Ultimately, this is a problem of today, not some far off generation. Every decision we make today will either increase the likelihood of negative climate impacts or will help us manage the risk so we can thrive in Nebraska.

How does your organization plan to mitigate and adapt to climate change impacts?

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TINSTAFP In high school economics I learned that There-is-no-such-thing-as-a-free-lunch (TINSTAAFL)—basically that I can’t get something for nothing. Somewhere, someone pays for what I get for free. This brings me to TINSTAFP: There-is-no-such-thing-as-free-parking. But I bet most people probably think there is free parking all around them, especially in Omaha. How many times a week do you park for “free”?

When you park at work? How about at the grocery store? Going out to eat? At the kids’ soccer game?

Chances are if you live in Omaha, you park for free (nearly) all the time. Two exceptions may exist in downtown and midtown Omaha where there are more places to live, more entertainment, and more businesses within a few blocks of where you park. Because of higher demand for land use, a parking spot is more valuable and one way to recover part of the cost is to charge for parking. But just because parking appears free doesn’t mean you aren’t somehow paying for it. Parking has real costs and someone somewhere is paying for it. When you park for “free” at the store, restaurant, or at the movies, you are still paying for parking in the form of slightly higher prices that the business uses to cover the cost of owning and maintaining the apparently “free” parking. When you park for “free” on a city street, you are still paying for parking in the form of taxes that fund road construction and maintenance. Like I said before TINSTAFP.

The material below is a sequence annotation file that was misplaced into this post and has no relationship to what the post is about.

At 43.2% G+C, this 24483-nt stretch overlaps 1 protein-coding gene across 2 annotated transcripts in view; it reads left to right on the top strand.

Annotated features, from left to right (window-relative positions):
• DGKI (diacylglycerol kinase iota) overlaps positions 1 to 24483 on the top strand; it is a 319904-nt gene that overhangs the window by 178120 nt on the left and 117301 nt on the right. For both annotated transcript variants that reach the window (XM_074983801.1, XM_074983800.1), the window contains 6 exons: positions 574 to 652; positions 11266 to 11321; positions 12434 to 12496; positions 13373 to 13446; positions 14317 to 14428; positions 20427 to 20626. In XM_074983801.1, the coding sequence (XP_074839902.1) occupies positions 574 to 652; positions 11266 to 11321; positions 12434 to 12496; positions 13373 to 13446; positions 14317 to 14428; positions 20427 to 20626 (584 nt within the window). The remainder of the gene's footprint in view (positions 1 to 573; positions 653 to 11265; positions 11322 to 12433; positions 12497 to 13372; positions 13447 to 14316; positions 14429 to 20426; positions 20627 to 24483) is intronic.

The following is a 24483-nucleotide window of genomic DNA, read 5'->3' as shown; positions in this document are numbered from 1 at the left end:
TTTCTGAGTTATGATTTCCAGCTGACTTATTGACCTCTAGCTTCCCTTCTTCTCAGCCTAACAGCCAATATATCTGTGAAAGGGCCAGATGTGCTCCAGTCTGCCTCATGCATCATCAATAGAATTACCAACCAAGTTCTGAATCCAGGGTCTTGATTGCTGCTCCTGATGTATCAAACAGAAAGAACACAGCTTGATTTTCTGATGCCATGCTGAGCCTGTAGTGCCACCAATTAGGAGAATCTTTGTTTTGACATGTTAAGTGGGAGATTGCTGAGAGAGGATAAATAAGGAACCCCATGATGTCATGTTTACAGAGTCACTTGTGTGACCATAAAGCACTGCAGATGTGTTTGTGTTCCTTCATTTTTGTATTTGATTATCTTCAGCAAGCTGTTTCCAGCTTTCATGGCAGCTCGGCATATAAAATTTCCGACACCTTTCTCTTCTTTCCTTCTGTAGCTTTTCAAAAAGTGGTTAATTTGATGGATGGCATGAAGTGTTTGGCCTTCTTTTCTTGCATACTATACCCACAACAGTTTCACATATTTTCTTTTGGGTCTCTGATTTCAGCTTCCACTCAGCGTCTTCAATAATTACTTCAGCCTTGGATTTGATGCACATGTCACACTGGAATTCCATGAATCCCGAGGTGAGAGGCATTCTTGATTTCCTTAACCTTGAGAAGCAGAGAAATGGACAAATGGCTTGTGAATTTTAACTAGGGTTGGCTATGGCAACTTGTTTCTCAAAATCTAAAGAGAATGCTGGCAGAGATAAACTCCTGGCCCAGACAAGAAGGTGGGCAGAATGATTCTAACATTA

You’ve Got Questions

Between the widely held notion that parking is free and a desire to quantify the value of transit came the following questions:

  1. Do transit programs reduce parking in Omaha, Nebraska?
  2. How much does a transit program cost compared to parking?

These questions were answered by a study Verdis conducted to dig into the real costs of parking specific to Omaha and compare them to the cost of transit. A summary of the answers to these two questions is below. To dig into the data deeper, you can read the Executive Summary and the full report: Parking Problems? Transit Programs As a Cost-Effective Solution. The full study goes into details about:

  • Effectiveness of existing transit programs at colleges like Metropolitan Community College’s Pass to Class and UNO’s MavRide and at Omaha employers like Union Pacific and Pacific Life
  • Models for setting up a transit program at your organization
  • Tax advantages of transit programs
  • Details to nerd out on all the costs associated with building, operating, and maintaining parking lots
  • Along with all the supporting data behind the numbers

We’ve Got Answers

Existing Bus Pass Programs Reduce Parking Demand In short, what we found is that yes, transit programs do reduce parking demand at the organization that provides the transit program. In the organizations surveyed:

  • Students participating in their college-provided bus pass program are reducing the number of parking spaces needed by 172 spaces each day.
  • Employees that participate in and employer-provided bus pass program are reducing the number of parking spaces needed by 67 spaces per day.

Potential for Further Parking Demand Reduction: The study also found that bus pass programs are not reaching their full potential at colleges and businesses. There are still students and employees who would use a transit program, or would be willing to try it out, if they knew it existed or if the program was expanded.

  • At local Omaha employers, there is potential that over 45% of trips to work by employees wouldn’t need a parking space if transit programs met full program potential (chart 12).
  • At employers participating in the study, for every 100 additional participants, parking demand could be reduced by as much at 54 spaces per day.